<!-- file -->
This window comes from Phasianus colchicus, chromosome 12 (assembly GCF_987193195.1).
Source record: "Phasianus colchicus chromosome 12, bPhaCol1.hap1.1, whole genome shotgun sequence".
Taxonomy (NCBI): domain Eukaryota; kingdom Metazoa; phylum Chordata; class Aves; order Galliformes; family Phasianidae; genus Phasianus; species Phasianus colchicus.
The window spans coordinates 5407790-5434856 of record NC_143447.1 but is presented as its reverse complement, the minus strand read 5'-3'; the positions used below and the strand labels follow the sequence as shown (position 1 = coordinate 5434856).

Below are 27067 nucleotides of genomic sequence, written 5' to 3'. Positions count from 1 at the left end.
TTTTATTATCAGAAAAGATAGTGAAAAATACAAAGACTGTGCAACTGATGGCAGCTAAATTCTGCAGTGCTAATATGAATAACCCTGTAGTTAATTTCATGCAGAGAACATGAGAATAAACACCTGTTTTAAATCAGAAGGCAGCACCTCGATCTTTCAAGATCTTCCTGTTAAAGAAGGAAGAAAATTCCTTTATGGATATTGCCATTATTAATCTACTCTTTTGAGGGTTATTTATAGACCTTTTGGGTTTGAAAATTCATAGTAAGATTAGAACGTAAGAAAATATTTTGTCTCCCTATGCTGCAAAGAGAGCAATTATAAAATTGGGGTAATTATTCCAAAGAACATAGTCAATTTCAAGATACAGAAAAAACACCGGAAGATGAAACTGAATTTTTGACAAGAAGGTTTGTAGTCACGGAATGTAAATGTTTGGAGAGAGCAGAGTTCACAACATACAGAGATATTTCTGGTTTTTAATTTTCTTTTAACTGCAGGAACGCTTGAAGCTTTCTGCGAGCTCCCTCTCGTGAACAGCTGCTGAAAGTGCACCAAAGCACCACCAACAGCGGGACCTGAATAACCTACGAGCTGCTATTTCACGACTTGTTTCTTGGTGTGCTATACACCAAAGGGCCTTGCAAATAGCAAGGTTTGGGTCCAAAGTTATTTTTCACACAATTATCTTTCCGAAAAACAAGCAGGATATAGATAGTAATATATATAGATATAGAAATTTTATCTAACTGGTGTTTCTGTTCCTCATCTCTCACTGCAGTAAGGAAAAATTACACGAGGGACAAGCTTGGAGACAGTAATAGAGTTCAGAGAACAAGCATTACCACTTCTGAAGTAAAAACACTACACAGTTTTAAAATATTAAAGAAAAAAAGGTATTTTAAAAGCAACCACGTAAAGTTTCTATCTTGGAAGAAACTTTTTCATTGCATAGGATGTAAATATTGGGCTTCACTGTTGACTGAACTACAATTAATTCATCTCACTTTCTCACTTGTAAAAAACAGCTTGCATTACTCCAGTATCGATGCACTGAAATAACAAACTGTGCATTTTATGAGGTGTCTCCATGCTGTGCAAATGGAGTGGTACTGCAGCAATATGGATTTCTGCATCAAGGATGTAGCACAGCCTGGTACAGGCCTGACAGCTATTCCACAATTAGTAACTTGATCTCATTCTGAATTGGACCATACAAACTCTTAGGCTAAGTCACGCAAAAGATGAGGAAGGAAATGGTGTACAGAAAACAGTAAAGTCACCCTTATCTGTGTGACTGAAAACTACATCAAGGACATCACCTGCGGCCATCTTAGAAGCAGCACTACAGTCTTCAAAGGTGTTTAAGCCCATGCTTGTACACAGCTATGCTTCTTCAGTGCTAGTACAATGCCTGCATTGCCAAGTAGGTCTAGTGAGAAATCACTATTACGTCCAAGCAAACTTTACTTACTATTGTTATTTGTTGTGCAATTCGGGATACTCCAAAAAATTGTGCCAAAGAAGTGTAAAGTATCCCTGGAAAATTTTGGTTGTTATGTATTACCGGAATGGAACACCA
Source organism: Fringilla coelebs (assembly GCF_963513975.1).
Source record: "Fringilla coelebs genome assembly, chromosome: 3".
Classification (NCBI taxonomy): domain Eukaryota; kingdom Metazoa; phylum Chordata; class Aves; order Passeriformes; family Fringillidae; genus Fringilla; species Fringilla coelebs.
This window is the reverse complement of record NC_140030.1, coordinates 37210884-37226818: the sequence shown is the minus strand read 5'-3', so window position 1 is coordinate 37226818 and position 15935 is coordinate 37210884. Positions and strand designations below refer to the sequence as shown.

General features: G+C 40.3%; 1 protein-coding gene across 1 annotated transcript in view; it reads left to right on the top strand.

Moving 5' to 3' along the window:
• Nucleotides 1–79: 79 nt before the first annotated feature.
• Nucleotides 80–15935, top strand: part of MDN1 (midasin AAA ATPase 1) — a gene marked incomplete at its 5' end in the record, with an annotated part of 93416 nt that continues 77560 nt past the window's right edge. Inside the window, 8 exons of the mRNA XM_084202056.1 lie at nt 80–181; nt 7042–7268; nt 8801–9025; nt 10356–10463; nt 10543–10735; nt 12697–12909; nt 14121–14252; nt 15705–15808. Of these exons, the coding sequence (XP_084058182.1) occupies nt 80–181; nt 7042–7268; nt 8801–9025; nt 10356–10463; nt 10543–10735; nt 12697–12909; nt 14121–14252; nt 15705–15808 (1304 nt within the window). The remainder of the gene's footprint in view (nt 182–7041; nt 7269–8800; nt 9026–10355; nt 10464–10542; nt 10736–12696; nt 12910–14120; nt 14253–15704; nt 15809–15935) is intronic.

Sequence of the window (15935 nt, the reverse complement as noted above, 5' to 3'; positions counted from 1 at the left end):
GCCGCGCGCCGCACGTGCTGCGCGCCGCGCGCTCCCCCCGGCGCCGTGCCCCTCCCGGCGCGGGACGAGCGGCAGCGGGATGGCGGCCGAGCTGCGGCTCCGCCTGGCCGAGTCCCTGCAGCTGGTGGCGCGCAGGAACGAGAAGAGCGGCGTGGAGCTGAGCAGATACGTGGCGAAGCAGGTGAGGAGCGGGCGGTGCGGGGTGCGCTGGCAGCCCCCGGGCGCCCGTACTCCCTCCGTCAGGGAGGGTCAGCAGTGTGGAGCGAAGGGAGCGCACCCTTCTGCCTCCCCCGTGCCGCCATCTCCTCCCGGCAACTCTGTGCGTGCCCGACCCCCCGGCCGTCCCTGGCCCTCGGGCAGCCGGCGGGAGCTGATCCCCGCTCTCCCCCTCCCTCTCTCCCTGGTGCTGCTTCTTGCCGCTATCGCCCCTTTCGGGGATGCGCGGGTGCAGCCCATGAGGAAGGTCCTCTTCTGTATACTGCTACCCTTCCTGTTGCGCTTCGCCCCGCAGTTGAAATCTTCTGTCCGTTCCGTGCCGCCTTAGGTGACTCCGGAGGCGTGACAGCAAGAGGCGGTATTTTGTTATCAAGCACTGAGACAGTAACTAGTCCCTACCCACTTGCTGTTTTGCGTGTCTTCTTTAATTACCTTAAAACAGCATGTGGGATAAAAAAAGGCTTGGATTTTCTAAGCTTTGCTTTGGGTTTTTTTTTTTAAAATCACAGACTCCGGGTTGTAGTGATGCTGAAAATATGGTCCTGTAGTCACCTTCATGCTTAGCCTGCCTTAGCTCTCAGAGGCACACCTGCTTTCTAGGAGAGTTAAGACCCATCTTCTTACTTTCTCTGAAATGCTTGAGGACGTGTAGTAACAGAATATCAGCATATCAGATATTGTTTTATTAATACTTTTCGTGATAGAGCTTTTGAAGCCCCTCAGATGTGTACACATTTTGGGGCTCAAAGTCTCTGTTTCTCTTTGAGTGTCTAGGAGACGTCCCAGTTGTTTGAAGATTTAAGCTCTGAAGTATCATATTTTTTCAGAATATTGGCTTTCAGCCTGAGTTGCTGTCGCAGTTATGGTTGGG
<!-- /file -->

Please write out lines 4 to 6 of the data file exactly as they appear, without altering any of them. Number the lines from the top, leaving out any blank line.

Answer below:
The window spans coordinates 5407790-5434856 of record NC_143447.1 but is presented as its reverse complement, the minus strand read 5'-3'; the positions used below and the strand labels follow the sequence as shown (position 1 = coordinate 5434856).

Below are 27067 nucleotides of genomic sequence, written 5' to 3'. Positions count from 1 at the left end.
TTTTATTATCAGAAAAGATAGTGAAAAATACAAAGACTGTGCAACTGATGGCAGCTAAATTCTGCAGTGCTAATATGAATAACCCTGTAGTTAATTTCATGCAGAGAACATGAGAATAAACACCTGTTTTAAATCAGAAGGCAGCACCTCGATCTTTCAAGATCTTCCTGTTAAAGAAGGAAGAAAATTCCTTTATGGATATTGCCATTATTAATCTACTCTTTTGAGGGTTATTTATAGACCTTTTGGGTTTGAAAATTCATAGTAAGATTAGAACGTAAGAAAATATTTTGTCTCCCTATGCTGCAAAGAGAGCAATTATAAAATTGGGGTAATTATTCCAAAGAACATAGTCAATTTCAAGATACAGAAAAAACACCGGAAGATGAAACTGAATTTTTGACAAGAAGGTTTGTAGTCACGGAATGTAAATGTTTGGAGAGAGCAGAGTTCACAACATACAGAGATATTTCTGGTTTTTAATTTTCTTTTAACTGCAGGAACGCTTGAAGCTTTCTGCGAGCTCCCTCTCGTGAACAGCTGCTGAAAGTGCACCAAAGCACCACCAACAGCGGGACCTGAATAACCTACGAGCTGCTATTTCACGACTTGTTTCTTGGTGTGCTATACACCAAAGGGCCTTGCAAATAGCAAGGTTTGGGTCCAAAGTTATTTTTCACACAATTATCTTTCCGAAAAACAAGCAGGATATAGATAGTAATATATATAGATATAGAAATTTTATCTAACTGGTGTTTCTGTTCCTCATCTCTCACTGCAGTAAGGAAAAATTACACGAGGGACAAGCTTGGAGACAGTAATAGAGTTCAGAGAACAAGCATTACCACTTCTGAAGTAAAAACACTACACAGTTTTAAAATATTAAAGAAAAAAAGGTATTTTAAAAGCAACCACGTAAAGTTTCTATCTTGGAAGAAACTTTTTCATTGCATAGGATGTAAATATTGGGCTTCACTGTTGACTGAACTACAATTAATTCATCTCACTTTCTCACTTGTAAAAAACAGCTTGCATTACTCCAGTATCGATGCACTGAAATAACAAACTGTGCATTTTATGAGGTGTCTCCATGCTGTGCAAATGGAGTGGTACTGCAGCAATATGGATTTCTGCATCAAGGATGTAGCACAGCCTGGTACAGGCCTGACAGCTATTCCACAATTAGTAACTTGATCTCATTCTGAATTGGACCATACAAACTCTTAGGCTAAGTCACGCAAAAGATGAGGAAGGAAATGGTGTACAGAAAACAGTAAAGTCACCCTTATCTGTGTGACTGAAAACTACATCAAGGACATCACCTGCGGCCATCTTAGAAGCAGCACTACAGTCTTCAAAGGTGTTTAAGCCCATGCTTGTACACAGCTATGCTTCTTCAGTGCTAGTACAATGCCTGCATTGCCAAGTAGGTCTAGTGAGAAATCACTATTACGTCCAAGCAAACTTTACTTACTATTGTTATTTGTTGTGCAATTCGGGATACTCCAAAAAATTGTGCCAAAGAAGTGTAAAGTATCCCTGGAAAATTTTGGTTGTTATGTATTACCGGAATGGAACACCA